Latest News | 27 May 2021

Experts share their top tips on getting in shape for office return

The Sporting Joint
Orangetheory Fitness Derby
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As the lockdown eases, many of us will find ourselves being beckoned back to the office. After more than a year of the pandemic, going back to the workplace can feel like a daunting prospect. To help with this transition, Marketing Derby approached a group of leading wellness experts to offer their top tips to ensure that when we do go back, we are in the best mental and physical shape possible.


REBECCA SMITH – psychotherapist and consultant at The Peachy Mind

Our mental wellbeing isn’t dependant on us never experiencing difficulties. It is dependent on us knowing how to navigate them successfully.

Building our inner strength improves our ability to utilise the resources and strategies we need to stay well, whether we’re facing small struggles or huge challenges.

While short-term gains can feel good, I want to share with you three tips, which, when repeatedly practiced over time, will result in sustainable changes to your mental wellbeing.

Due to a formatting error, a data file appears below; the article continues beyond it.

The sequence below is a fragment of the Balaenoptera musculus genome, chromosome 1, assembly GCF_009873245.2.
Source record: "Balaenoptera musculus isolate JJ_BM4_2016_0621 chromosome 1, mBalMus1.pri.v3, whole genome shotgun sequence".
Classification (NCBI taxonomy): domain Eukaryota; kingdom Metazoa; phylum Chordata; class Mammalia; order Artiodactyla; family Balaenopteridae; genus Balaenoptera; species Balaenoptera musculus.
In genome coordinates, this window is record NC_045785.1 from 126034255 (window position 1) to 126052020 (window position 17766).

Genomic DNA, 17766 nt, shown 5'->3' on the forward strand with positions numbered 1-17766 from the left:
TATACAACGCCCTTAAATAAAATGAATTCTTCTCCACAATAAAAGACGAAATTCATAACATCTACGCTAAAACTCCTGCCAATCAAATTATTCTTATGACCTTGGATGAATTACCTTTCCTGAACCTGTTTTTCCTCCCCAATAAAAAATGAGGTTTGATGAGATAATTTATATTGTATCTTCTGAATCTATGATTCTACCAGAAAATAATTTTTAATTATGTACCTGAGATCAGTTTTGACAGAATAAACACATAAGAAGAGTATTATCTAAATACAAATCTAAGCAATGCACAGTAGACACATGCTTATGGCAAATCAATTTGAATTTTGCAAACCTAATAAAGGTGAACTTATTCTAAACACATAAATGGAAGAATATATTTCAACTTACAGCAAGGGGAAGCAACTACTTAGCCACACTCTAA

1. Self- Compassion. Being on our own side during times of challenge has been shown to help us to feel calmer, more in control and able to respond rather than react. Self-criticism can be motivational in the short-term but ultimately leads to lower mood and decreased self-esteem. Start with your inner dialogue and ask the question: How would I talk to a friend in this situation?

  2. Practice Gratitude. Thinking about and expressing gratitude has multiple benefits: it reduces stress, boosts our mood and strengthens our relationships. In addition, it helps us to build an emotional reserve of good experiences so we can have a more a balanced perspective and be less impacted by negative events.